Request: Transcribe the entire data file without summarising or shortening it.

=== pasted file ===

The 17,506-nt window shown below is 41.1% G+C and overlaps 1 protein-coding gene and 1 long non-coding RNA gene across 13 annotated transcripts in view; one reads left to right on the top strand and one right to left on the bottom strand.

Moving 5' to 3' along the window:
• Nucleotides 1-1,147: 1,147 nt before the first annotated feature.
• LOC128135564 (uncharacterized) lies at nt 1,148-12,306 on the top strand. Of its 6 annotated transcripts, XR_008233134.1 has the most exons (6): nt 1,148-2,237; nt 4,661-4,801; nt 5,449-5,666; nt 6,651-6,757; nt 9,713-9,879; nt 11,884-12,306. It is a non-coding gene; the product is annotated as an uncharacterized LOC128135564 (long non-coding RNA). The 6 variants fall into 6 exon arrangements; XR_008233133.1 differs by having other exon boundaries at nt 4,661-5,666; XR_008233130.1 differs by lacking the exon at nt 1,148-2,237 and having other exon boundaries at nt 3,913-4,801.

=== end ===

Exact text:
The 17,506-nt window shown below is 41.1% G+C and overlaps 1 protein-coding gene and 1 long non-coding RNA gene across 13 annotated transcripts in view; one reads left to right on the top strand and one right to left on the bottom strand.

Moving 5' to 3' along the window:
• Nucleotides 1-1,147: 1,147 nt before the first annotated feature.
• LOC128135564 (uncharacterized) lies at nt 1,148-12,306 on the top strand. Of its 6 annotated transcripts, XR_008233134.1 has the most exons (6): nt 1,148-2,237; nt 4,661-4,801; nt 5,449-5,666; nt 6,651-6,757; nt 9,713-9,879; nt 11,884-12,306. It is a non-coding gene; the product is annotated as an uncharacterized LOC128135564 (long non-coding RNA). The 6 variants fall into 6 exon arrangements; XR_008233133.1 differs by having other exon boundaries at nt 4,661-5,666; XR_008233130.1 differs by lacking the exon at nt 1,148-2,237 and having other exon boundaries at nt 3,913-4,801.